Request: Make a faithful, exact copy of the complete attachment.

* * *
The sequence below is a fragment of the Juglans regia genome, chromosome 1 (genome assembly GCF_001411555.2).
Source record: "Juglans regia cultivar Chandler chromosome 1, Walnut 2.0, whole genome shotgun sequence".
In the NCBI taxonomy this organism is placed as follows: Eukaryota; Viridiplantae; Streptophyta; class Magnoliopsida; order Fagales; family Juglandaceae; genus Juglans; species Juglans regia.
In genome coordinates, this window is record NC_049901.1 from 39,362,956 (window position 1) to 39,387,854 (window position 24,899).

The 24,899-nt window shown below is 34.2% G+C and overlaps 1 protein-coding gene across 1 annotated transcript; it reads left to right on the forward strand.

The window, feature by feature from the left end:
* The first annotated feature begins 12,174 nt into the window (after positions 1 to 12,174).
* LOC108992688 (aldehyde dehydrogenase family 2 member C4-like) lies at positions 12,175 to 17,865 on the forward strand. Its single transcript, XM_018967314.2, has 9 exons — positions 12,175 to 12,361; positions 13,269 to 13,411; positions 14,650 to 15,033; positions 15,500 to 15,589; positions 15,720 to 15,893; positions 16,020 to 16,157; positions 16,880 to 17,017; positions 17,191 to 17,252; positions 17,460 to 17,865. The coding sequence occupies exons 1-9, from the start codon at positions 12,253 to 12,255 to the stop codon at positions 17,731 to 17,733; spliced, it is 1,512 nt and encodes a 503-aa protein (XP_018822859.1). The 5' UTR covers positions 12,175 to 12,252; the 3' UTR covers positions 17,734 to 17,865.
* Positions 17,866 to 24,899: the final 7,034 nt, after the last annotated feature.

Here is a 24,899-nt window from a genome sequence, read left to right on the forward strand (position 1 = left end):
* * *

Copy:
The sequence below is a fragment of the Juglans regia genome, chromosome 1 (genome assembly GCF_001411555.2).
Source record: "Juglans regia cultivar Chandler chromosome 1, Walnut 2.0, whole genome shotgun sequence".
In the NCBI taxonomy this organism is placed as follows: Eukaryota; Viridiplantae; Streptophyta; class Magnoliopsida; order Fagales; family Juglandaceae; genus Juglans; species Juglans regia.
In genome coordinates, this window is record NC_049901.1 from 39,362,956 (window position 1) to 39,387,854 (window position 24,899).

The 24,899-nt window shown below is 34.2% G+C and overlaps 1 protein-coding gene across 1 annotated transcript; it reads left to right on the forward strand.

The window, feature by feature from the left end:
* The first annotated feature begins 12,174 nt into the window (after positions 1 to 12,174).
* LOC108992688 (aldehyde dehydrogenase family 2 member C4-like) lies at positions 12,175 to 17,865 on the forward strand. Its single transcript, XM_018967314.2, has 9 exons — positions 12,175 to 12,361; positions 13,269 to 13,411; positions 14,650 to 15,033; positions 15,500 to 15,589; positions 15,720 to 15,893; positions 16,020 to 16,157; positions 16,880 to 17,017; positions 17,191 to 17,252; positions 17,460 to 17,865. The coding sequence occupies exons 1-9, from the start codon at positions 12,253 to 12,255 to the stop codon at positions 17,731 to 17,733; spliced, it is 1,512 nt and encodes a 503-aa protein (XP_018822859.1). The 5' UTR covers positions 12,175 to 12,252; the 3' UTR covers positions 17,734 to 17,865.
* Positions 17,866 to 24,899: the final 7,034 nt, after the last annotated feature.

Here is a 24,899-nt window from a genome sequence, read left to right on the forward strand (position 1 = left end):